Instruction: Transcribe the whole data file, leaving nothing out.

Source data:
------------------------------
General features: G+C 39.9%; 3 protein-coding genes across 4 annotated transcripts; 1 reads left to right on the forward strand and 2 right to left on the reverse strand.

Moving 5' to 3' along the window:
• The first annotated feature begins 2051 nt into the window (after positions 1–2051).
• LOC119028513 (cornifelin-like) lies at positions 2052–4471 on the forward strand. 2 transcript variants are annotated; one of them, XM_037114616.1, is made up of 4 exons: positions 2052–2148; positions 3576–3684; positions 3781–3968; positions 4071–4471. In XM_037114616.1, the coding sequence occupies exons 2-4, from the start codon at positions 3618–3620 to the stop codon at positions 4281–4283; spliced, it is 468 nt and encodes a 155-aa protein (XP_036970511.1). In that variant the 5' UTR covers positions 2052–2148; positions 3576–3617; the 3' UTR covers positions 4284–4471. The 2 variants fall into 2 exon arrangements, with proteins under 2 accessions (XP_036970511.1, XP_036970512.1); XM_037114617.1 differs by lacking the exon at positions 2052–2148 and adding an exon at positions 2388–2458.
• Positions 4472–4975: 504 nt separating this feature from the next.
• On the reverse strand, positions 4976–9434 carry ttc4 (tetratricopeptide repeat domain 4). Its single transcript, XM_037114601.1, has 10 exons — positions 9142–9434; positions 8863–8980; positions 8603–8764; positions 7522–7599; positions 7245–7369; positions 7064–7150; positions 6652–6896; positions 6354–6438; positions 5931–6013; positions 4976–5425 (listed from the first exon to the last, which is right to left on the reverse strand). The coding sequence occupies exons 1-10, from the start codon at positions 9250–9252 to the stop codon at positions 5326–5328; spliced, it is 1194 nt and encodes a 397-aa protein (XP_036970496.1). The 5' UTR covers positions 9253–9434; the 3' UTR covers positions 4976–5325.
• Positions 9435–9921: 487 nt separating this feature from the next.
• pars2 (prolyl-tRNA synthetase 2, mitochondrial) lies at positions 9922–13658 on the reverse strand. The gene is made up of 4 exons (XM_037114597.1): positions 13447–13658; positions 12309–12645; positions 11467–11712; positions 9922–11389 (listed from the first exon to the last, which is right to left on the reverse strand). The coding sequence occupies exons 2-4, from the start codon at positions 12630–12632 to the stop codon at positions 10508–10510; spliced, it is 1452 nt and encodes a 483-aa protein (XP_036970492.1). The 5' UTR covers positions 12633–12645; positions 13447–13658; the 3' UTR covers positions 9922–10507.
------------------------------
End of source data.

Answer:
General features: G+C 39.9%; 3 protein-coding genes across 4 annotated transcripts; 1 reads left to right on the forward strand and 2 right to left on the reverse strand.

Moving 5' to 3' along the window:
• The first annotated feature begins 2051 nt into the window (after positions 1–2051).
• LOC119028513 (cornifelin-like) lies at positions 2052–4471 on the forward strand. 2 transcript variants are annotated; one of them, XM_037114616.1, is made up of 4 exons: positions 2052–2148; positions 3576–3684; positions 3781–3968; positions 4071–4471. In XM_037114616.1, the coding sequence occupies exons 2-4, from the start codon at positions 3618–3620 to the stop codon at positions 4281–4283; spliced, it is 468 nt and encodes a 155-aa protein (XP_036970511.1). In that variant the 5' UTR covers positions 2052–2148; positions 3576–3617; the 3' UTR covers positions 4284–4471. The 2 variants fall into 2 exon arrangements, with proteins under 2 accessions (XP_036970511.1, XP_036970512.1); XM_037114617.1 differs by lacking the exon at positions 2052–2148 and adding an exon at positions 2388–2458.
• Positions 4472–4975: 504 nt separating this feature from the next.
• On the reverse strand, positions 4976–9434 carry ttc4 (tetratricopeptide repeat domain 4). Its single transcript, XM_037114601.1, has 10 exons — positions 9142–9434; positions 8863–8980; positions 8603–8764; positions 7522–7599; positions 7245–7369; positions 7064–7150; positions 6652–6896; positions 6354–6438; positions 5931–6013; positions 4976–5425 (listed from the first exon to the last, which is right to left on the reverse strand). The coding sequence occupies exons 1-10, from the start codon at positions 9250–9252 to the stop codon at positions 5326–5328; spliced, it is 1194 nt and encodes a 397-aa protein (XP_036970496.1). The 5' UTR covers positions 9253–9434; the 3' UTR covers positions 4976–5325.
• Positions 9435–9921: 487 nt separating this feature from the next.
• pars2 (prolyl-tRNA synthetase 2, mitochondrial) lies at positions 9922–13658 on the reverse strand. The gene is made up of 4 exons (XM_037114597.1): positions 13447–13658; positions 12309–12645; positions 11467–11712; positions 9922–11389 (listed from the first exon to the last, which is right to left on the reverse strand). The coding sequence occupies exons 2-4, from the start codon at positions 12630–12632 to the stop codon at positions 10508–10510; spliced, it is 1452 nt and encodes a 483-aa protein (XP_036970492.1). The 5' UTR covers positions 12633–12645; positions 13447–13658; the 3' UTR covers positions 9922–10507.